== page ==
The Theory of Reasoned Action (TRA) applied to social networking status updates.

Whilst at university, I had the pleasure of studying Consumer Behaviour in the context of marketing. Recently I got to thinking how this theory is very much applicable to social media and social networking. Stick with it. There’s a fair bit to get your head round but I think it makes sense.

When ever a status is updated we subconsciously have an agenda. We want to get a message across to our followers/friends and this affects what we write. There are beliefs that we hold about certain subjects and this also affects what we write. The TRA though is particularly concerned with the affect that the subjective norms have on our actions. That is, what ever people think about the actions we take. 

In its simplest form, the TRA can be expressed as the following mathematical function:

BI = (AB)W1 + (SN) W2

BI = behavioral intention

(AB) = one’s attitude toward performing the behavior

W = empirically derived weights

SN = one’s subjective norm related to performing the behavior

(Source: Hale, 2003)


So in this context:

BI = You intend to update your Twitter or Facebook status

(AB) = What your attitude is towards what you are going to write

W = How much propensity this has to affect your behaviour

SN= How you think other people are going to perceive your tweet/status update


Ok so I haven’t been on Twitter yet today so I’m thinking of tweeting. That’s my behavioural intention. What am I going to tweet about? Well in the news recently there has been a lot of talk about MP’s expenses and I have a strong opinion that any MP that over claims on expenses should be sacked (not my view just for this example!) therefore I am going to tweet my views about this expenses business. That strong opinion is my AB (attitude towards my behaviour).

But hang on – If I start saying this then all of my followers/peers/friends/colleagues may think I’m some kind of activist. Hmmm ok well I was going to suggest they all get sacked but maybe now I’ll just say that they should change the expenses rules. There we have it, my subjective norm has influenced my behaviour.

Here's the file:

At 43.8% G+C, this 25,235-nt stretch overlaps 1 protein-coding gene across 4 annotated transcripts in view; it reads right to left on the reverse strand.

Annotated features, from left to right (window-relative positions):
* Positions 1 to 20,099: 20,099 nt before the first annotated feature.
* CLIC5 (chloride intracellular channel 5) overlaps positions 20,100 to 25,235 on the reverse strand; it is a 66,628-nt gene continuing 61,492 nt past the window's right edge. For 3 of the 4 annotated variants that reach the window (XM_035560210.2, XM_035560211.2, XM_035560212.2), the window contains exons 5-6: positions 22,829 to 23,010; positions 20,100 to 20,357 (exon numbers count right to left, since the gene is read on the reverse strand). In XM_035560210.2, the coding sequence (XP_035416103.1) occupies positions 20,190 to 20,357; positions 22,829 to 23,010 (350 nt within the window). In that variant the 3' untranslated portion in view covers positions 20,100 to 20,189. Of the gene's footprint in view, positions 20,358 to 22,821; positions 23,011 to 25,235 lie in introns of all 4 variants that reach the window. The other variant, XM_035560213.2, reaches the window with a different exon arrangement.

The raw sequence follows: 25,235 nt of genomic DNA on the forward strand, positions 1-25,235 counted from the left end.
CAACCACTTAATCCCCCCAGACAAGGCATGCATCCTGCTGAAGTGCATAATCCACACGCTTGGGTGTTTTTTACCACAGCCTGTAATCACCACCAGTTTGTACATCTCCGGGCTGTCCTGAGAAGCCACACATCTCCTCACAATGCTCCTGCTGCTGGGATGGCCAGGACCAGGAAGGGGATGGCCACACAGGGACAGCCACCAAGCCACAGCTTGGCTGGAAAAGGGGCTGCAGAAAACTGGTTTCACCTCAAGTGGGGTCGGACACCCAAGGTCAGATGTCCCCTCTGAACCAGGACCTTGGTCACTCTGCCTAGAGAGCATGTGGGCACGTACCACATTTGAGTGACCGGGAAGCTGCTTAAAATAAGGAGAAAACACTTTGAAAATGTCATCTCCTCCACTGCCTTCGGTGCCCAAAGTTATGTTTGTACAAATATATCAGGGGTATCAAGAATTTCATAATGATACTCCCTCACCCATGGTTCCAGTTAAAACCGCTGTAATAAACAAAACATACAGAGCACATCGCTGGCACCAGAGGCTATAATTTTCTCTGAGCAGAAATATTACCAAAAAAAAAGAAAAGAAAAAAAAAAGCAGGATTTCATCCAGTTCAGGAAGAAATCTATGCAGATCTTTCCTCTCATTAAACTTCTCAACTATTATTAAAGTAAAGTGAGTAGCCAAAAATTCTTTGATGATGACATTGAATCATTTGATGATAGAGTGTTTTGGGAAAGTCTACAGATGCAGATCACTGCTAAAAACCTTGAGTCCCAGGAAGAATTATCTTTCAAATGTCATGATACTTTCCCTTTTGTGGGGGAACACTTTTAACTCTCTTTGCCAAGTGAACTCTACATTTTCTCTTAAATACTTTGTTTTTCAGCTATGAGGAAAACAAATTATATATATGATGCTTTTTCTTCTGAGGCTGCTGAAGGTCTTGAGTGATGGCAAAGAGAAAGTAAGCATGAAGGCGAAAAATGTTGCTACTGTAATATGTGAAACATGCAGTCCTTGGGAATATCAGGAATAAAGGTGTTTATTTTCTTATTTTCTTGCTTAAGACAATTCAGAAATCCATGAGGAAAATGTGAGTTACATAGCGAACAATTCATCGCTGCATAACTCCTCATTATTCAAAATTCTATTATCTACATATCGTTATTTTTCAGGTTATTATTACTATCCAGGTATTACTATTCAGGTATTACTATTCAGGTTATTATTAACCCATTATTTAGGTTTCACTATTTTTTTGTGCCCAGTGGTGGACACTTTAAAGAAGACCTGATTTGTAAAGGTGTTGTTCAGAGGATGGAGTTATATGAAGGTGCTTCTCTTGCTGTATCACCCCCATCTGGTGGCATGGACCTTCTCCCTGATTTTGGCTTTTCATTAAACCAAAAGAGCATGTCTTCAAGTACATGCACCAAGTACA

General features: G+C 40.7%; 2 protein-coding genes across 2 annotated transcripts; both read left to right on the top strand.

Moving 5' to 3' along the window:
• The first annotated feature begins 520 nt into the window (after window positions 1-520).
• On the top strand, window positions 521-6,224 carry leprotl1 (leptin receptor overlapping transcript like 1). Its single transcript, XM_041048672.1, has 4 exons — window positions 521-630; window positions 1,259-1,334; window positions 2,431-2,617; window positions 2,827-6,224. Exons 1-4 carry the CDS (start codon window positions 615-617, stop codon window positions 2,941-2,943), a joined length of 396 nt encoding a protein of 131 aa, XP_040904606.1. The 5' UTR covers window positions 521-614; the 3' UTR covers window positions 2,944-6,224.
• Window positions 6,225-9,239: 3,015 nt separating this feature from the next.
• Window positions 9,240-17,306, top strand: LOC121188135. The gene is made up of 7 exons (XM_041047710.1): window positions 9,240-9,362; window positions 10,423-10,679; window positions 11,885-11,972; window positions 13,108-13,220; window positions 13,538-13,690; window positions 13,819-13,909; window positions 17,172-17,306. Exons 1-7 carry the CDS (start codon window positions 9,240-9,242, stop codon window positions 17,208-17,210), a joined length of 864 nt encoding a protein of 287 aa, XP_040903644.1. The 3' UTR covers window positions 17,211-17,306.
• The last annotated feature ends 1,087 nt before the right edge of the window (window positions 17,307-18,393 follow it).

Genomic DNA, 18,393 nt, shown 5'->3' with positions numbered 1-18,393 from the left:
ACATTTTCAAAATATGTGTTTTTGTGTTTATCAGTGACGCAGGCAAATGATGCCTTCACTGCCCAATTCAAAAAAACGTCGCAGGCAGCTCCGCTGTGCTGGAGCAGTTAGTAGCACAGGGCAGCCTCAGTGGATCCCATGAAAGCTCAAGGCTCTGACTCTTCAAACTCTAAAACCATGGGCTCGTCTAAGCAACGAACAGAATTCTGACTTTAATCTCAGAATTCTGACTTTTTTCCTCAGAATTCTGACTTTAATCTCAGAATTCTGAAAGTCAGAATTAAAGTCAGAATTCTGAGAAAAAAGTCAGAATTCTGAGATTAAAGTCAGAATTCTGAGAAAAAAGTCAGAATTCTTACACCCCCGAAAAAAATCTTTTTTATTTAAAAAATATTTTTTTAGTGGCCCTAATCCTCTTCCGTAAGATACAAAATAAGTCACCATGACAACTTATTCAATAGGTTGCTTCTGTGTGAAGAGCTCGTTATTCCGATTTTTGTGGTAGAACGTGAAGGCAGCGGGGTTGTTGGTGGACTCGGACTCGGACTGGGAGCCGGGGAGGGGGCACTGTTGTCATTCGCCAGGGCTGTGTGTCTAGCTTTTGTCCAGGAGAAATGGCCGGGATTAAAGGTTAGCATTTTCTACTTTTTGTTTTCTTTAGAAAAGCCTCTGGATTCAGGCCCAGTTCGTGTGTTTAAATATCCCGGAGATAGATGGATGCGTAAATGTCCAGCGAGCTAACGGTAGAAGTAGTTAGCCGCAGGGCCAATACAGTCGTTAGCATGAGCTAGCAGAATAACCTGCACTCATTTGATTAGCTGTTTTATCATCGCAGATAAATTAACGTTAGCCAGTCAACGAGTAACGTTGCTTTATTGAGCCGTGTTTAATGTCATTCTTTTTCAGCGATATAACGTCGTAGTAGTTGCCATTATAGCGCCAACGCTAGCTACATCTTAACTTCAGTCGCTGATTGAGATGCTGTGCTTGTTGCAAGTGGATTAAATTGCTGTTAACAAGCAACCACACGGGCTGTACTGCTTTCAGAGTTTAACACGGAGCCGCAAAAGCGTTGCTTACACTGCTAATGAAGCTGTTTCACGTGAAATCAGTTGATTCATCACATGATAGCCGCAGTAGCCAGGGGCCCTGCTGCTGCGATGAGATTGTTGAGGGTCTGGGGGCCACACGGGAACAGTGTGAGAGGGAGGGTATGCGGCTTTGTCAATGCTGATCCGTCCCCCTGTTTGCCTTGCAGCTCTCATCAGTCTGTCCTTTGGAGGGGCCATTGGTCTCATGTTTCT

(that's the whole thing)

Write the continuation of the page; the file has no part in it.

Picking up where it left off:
Diagram of the TRA


Diagram showing the Theory of Reasoned Action

Diagram showing the Theory of Reasoned Action




What all of this amounts to is that many social network/media users don’t always say or write exactly what they mean to. Therefore we should all be conscious of the fact that although we may believe we are conversing with honesty, we probably aren’t. We may well be amending our tweets/status updates/comments to suit how we are affected by other people’s attitude towards what we say.

It even affected this blog post. I was worried about you thinking that my opinion is that all MP’s should be sacked so I felt the need to explain that that was not my opinion in brackets.

Learn more about the Theory of Reasoned action here

Read the blog post that inspired me to write this


6 thoughts on “The Theory of Reasoned Action (TRA) applied to social networking status updates.

  1. Hi Rob

    Very interesting post. Thanks for pointing it my way.

    This also links in to the problem with focus groups, although here there is another dimension.

    After the initial opinion is tempered because of concern for social norms, if support for it is expressed by the group it will be amplified beyond its initial level.

    Reassure me that you don’t let Redweb use focus groups!

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